You may have thought, “Hey, if we’re threatened by an incoming asteroid, we should just nuke it!” You’re not alone: a team of Russian scientists are working on a plot to do so, by detonating miniature asteroids in a lab.
In fact, several groups of researchers are now toying with the idea of asteroid nuking for the sake of planetary defense. The Russian team has even calculated about how much firepower they’d need to perform such a feat.
According to the translated paper published in the Journal of Experimental and Theoretical Physics: “Given the scale factor and the results of laboratory experiments, the undeniable destruction of a chondritic asteroid 200 m in diameter by a nuclear explosion with an energy above 3 Mt was shown to be possible.”
That’s three megatons to blow up an asteroid twice the size of a football field, or a bomb 200 times more powerful than the bomb dropped on Hiroshima.
This paper should be taken with a grain of salt, of course. The researchers from the Moscow Institute of Physics and Technology, Russian Federal Nuclear Center and ROSATOM didn’t nuke a real 200-meter asteroid in a zero gravity environment. Instead, they used a laser pulse to zap a four-millimeter asteroid model, based on the composition of meteorite fragments. That laser pulse was certainly high energy for its size, 200 joules (the energy required to slide a two-ish pound box 600 feet on a frictionless surface). But that’s no nuke.
The Russians aren’t the only ones considering nuking asteroids. Universe Today reports that NASA is working on a project called HAMMER, or Hyper-velocity Asteroid Mitigation Mission for Emergency Response. As writer Evan Gough notes, it’s just an idea. An idea to nuke asteroids.
These ideas aren’t totally out there, though. NASA does track most of the so-called “potentially hazardous” near-Earth objects, none of which are actually hazardous today. Given a 100-year warning, there are a lot of simple things you can do to slightly perturb an asteroid’s orbit to prevent it from hitting us. But as we’ve noted in the past, NASA does not track all of the nearby asteroids smaller than 140 meters in diameter.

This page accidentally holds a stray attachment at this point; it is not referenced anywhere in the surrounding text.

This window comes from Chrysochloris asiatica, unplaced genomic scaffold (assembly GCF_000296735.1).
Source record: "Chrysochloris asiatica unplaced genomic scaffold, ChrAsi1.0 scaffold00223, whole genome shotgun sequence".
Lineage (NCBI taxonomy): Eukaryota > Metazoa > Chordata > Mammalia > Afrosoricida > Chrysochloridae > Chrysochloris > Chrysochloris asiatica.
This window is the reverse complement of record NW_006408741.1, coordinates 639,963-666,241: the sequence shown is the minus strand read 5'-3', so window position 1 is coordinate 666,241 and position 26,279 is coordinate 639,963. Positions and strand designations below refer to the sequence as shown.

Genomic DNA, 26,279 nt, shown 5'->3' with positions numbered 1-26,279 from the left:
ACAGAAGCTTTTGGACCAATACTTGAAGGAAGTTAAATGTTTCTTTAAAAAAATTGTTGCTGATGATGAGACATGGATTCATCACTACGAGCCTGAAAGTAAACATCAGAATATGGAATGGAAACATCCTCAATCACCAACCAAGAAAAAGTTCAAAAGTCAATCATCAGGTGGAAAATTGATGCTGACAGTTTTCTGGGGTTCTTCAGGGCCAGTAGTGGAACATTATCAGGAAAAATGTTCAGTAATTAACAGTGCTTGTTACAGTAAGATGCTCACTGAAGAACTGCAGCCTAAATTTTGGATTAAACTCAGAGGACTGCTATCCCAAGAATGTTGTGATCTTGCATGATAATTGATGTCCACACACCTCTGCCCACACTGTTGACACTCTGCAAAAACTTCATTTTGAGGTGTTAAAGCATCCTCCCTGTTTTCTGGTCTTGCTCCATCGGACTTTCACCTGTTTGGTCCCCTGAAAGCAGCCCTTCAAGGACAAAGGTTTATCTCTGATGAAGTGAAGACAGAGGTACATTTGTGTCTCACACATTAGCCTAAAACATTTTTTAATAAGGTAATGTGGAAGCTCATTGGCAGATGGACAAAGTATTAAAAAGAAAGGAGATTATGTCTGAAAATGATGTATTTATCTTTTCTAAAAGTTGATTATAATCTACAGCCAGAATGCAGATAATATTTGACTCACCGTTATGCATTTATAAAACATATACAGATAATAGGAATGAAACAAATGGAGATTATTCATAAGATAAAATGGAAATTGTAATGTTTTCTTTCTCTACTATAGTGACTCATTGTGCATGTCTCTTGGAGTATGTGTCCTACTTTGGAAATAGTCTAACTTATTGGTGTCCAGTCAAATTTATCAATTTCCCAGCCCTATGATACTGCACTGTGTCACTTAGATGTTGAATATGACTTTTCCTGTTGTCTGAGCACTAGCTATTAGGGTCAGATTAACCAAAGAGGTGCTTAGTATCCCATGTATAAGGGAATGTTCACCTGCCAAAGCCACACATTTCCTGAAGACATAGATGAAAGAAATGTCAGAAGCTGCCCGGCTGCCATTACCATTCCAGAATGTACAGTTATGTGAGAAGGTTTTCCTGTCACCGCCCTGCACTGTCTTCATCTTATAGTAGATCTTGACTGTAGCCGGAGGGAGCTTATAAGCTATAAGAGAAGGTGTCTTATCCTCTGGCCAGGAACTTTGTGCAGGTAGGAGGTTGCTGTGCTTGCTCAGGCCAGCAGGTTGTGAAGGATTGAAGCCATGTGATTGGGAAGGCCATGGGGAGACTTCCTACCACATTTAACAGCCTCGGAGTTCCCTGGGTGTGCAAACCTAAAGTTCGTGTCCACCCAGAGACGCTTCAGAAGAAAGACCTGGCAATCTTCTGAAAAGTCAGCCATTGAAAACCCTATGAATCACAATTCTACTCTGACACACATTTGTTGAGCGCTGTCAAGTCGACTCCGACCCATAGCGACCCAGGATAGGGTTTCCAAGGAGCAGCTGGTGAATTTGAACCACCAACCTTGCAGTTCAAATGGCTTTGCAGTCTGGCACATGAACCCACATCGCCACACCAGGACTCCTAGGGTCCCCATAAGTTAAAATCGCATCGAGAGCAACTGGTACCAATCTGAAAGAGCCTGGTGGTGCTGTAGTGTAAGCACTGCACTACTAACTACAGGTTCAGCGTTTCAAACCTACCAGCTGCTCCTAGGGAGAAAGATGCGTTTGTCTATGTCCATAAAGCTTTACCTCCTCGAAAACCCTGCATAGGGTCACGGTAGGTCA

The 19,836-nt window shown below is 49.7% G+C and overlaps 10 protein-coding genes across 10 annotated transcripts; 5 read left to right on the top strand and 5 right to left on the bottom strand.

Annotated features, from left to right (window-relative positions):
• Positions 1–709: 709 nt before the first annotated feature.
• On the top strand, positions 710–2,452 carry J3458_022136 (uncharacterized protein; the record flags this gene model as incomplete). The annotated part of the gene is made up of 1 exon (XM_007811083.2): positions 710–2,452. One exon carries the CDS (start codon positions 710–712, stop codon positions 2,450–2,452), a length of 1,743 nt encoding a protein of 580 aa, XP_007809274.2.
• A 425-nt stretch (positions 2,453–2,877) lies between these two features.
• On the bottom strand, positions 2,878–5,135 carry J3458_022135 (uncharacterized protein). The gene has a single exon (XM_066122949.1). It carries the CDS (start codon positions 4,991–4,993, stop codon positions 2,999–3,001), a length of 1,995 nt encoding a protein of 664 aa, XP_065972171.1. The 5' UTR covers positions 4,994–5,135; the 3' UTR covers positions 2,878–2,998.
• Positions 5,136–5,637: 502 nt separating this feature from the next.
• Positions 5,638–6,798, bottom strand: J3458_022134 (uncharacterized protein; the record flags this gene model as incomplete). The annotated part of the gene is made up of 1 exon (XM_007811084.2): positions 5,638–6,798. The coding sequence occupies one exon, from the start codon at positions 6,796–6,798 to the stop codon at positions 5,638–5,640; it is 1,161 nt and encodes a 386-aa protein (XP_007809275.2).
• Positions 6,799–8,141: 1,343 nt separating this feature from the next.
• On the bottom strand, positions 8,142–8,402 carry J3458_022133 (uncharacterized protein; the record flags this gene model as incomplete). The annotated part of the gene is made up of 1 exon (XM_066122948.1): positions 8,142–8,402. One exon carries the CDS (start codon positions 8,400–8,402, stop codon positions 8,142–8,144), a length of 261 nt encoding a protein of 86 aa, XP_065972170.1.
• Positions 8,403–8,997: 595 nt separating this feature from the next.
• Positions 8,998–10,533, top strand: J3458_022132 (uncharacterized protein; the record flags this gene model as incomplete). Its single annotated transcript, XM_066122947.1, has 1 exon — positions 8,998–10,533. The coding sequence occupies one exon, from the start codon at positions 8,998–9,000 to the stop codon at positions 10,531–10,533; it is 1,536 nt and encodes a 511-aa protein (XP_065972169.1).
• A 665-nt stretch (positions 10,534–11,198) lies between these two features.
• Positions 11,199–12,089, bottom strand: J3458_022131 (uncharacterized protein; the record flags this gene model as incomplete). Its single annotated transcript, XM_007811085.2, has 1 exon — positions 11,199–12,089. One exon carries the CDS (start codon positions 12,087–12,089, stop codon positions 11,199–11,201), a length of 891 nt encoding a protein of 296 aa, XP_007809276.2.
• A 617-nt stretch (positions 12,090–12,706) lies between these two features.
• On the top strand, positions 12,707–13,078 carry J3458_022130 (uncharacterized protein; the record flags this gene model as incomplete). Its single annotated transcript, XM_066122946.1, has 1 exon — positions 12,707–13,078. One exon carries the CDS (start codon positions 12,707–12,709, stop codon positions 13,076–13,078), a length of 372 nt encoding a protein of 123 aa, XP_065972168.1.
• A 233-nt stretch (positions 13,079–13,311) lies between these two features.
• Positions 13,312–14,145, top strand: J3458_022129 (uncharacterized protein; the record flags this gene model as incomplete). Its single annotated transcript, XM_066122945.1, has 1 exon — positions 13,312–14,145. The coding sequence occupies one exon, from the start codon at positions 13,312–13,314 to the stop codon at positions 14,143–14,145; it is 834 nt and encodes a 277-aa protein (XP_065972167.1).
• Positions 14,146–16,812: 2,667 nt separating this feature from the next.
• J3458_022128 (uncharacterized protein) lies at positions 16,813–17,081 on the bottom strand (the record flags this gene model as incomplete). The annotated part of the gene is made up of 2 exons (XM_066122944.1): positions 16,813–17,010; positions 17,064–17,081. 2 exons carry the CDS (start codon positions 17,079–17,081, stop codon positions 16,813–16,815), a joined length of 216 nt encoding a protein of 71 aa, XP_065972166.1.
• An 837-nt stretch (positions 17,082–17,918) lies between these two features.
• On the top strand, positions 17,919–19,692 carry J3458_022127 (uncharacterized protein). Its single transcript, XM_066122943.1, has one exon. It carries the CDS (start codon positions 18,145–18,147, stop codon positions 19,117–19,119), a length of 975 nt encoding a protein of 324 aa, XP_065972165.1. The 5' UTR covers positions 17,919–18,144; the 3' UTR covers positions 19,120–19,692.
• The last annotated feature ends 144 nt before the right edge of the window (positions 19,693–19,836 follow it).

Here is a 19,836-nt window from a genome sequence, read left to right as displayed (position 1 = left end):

A 140-meter untracked meteorite showing up out of nowhere would spell bad news. Even a 20-meter object, the size of the Chelyabinsk meteorite, hitting an urban area could cause catastrophe.
“They have thought about the logistics of the problem from the practical side, including how much advance warning you would need to send up a rocket in time, and how small the fragments of the asteroid would need to be, in order to burn up in the Earth’s atmosphere,” Karen Daniels, professor at North Carolina State Universi, told Gizmodo. “This one study goes a long way towards specifying the circumstances under which deploying a nuclear charge at the surface of an asteroid might be sufficient to address crises, as well as pitfalls that would cause it to fail.”
Still, there’s way more work to be done. Asteroids can vary wildly in their composition. Some are large chunks of rock, while other are “rubble piles” loosely held together by a tiny gravitational force, according to the European Space Agency.
The researchers plan to further study the effect of their lasers on other model asteroids.
So, don’t go asking for space nuke poliferation just yet. Or at least, don’t go basing your judgment simply on what happens to pebbles in a lab.